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Medical Units of 2 NZEF in Middle East and Italy

Senio Attack Launched

Senio Attack Launched

At ten minutes to two on the afternoon of 9 April a terrific bombardment was begun by Allied air forces and artillery on the Eighth Army front. Hundreds of heavy bombers, Fortresses and Liberators, followed by mediums and fighter-bombers, swung down with small bombs designed to kill men, shatter vehicles, and cut communications without blowing the impassable craters that had upset calculations at Cassino. Here the air power was greater than that which blitzed Cassino just over a year before. Then came the guns—more than were at Alamein. Twelve regiments laid the barrage while, in the safety of houses and ditches to which they had been withdrawn, the New Zealand infantry waited for H-hour. In brief breaks in the gunfire, Spitfires slashed in again and again, catching the bewildered defenders as they bobbed up to engage non-appearing assault troops. Enemy positions were battered for over five hours, and then at 7.20 p.m. the assault forces attacked across the Senio, moving in through the drifting smoke of battle preceded by the vicious jets of flame-throwing tanks and carriers. By nightfall the Division had four battalions across the river, and the engineers toiled ceaselessly to erect Bailey bridging in the darkness. In a night of solid gains the bridgeheads of the New Zealanders. Indians, and Poles linked up. The following morning, again preceded by a heavy air assault and closely supported by tanks, the infantry pushed forward to the line of the Lugo Canal, which they had reached in strength by midday. New Zealand troops attacked again in the afternoon, and although their advance to the Santerno River was fiercely contested, reached their objective that evening. There were 120 casualties in the first 24 hours.

Under Maj G. F. Hall, 6 ADS had moved up on the night of 9-10 April to near Granarola on the Canale Naviglio, where it admitted 49 casualties in the course of the night. Keeping pace with the infantry, who were pushing on to the Santerno River against page 414 scattered but stubborn resistance, the company moved forward again on the following day and opened the ADS just north of the village of Barbiano. A further 86 casualties were treated and evacuated, and the company found itself faced with increasing difficulty in transferring them back to HQ at Villafranca. With the steady advance of the infantry, necessitating the continuous movement of the ADS, the route of evacuation grew longer and longer, and in many places lay over poor roads that often permitted oneway traffic only. The experiences of 4 ADS, under Maj N. H. Wilson,1 and 5 ADS, under Maj N. C. Begg, were similar.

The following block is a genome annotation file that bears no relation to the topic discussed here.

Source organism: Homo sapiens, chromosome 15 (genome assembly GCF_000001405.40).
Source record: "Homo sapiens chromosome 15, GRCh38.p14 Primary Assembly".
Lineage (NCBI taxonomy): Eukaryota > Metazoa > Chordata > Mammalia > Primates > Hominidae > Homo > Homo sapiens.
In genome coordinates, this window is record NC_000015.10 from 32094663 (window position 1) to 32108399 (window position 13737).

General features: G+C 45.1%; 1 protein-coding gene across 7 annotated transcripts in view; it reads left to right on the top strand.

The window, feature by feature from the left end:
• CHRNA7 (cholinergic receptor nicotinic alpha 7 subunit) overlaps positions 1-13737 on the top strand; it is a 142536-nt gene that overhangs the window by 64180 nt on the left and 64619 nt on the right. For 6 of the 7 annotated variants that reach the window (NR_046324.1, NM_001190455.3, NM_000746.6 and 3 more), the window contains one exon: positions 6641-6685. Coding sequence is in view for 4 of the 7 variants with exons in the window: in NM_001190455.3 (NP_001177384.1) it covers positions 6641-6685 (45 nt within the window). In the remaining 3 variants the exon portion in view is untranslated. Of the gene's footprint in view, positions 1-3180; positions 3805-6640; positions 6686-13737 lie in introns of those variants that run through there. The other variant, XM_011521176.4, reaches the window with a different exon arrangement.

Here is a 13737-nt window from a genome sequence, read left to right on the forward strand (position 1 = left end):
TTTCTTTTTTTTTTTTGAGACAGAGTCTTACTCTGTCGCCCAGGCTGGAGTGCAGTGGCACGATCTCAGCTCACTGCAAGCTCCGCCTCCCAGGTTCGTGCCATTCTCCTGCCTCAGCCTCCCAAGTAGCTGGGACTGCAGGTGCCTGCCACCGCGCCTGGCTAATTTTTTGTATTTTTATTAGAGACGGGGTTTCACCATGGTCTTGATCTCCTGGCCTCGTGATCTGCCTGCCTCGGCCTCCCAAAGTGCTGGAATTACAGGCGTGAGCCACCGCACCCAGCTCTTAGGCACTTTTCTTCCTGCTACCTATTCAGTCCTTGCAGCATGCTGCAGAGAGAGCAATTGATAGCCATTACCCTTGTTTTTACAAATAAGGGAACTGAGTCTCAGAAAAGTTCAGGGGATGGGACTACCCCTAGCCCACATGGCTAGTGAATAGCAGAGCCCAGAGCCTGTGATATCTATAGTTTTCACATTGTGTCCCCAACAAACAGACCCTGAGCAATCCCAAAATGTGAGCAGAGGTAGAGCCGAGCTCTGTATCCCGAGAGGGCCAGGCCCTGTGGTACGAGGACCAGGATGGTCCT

The wounded soon began to pour in to the 6 MDS at Villafranca di Forli, 50 arriving before midnight and 157 on the 10th, the busiest day. The majority of operations being on light cases, the casualties passed through the two theatres in a steady flow. By the 11th the battle had receded, and the 4 Field Ambulance team went forward to rejoin its unit at Granarola, 1000 yards from the stop-bank of the Senio, as 4 Field Ambulance had assumed the role of battle MDS.

The battle for the Santerno crossings was at high pitch throughout the afternoon and evening of 11 April. The caked ground shook from the recoil and impact of artillery and mortar fire; the rattle of spandau and machine gun scarcely ceased; infantrymen toiled on while Spitfires and Mustangs weaved in strafing sorties over the enemy's positions. Heavy fighting against infantry and tanks continued through a starlit night. Counter-attacks pressed home by Tiger tanks were repulsed, and by the morning of 12 April the 2 New Zealand, 8 Indian, and 3 Carpathian Divisions all had battalions across the river.

Steady progress was made towards the Sillaro River, and as 9 Infantry Brigade and 6 Infantry Brigade advanced, the ADSs and then 4 MDS were kept busy with the casualties, the MDS admitting about a hundred patients a day before it closed on the afternoon of 15 April. Its functions were taken over by 6 MDS, which opened at Santa Agate, two miles to the rear of Massa Lombarda.

About 250 yards from the road, in fields of lucerne and barley, 6 MDS was set up again under canvas. There was the usual scene page 415 of destruction and desolation. Ammunition cases and debris were scattered around, and farm buildings in the vicinity were either smashed or burned to blackened shells. A battery of medium guns was firing from among nearby trees. The battle was still a long way ahead, but casualties, many of them prisoners of war and civilians, streamed back from the ADSs as the New Zealand bridgehead across the Sillaro River was extended. They began to pile up, but once again the team from 4 Field Ambulance was on the scene to take some of the strain from the unit operating teams. On the 17th 6 MDS closed for battle casualties and opened for sick only, 5 Field Ambulance having moved forward to receive casualties at Ganzanigo, in a building used by a German medical unit up to the previous night.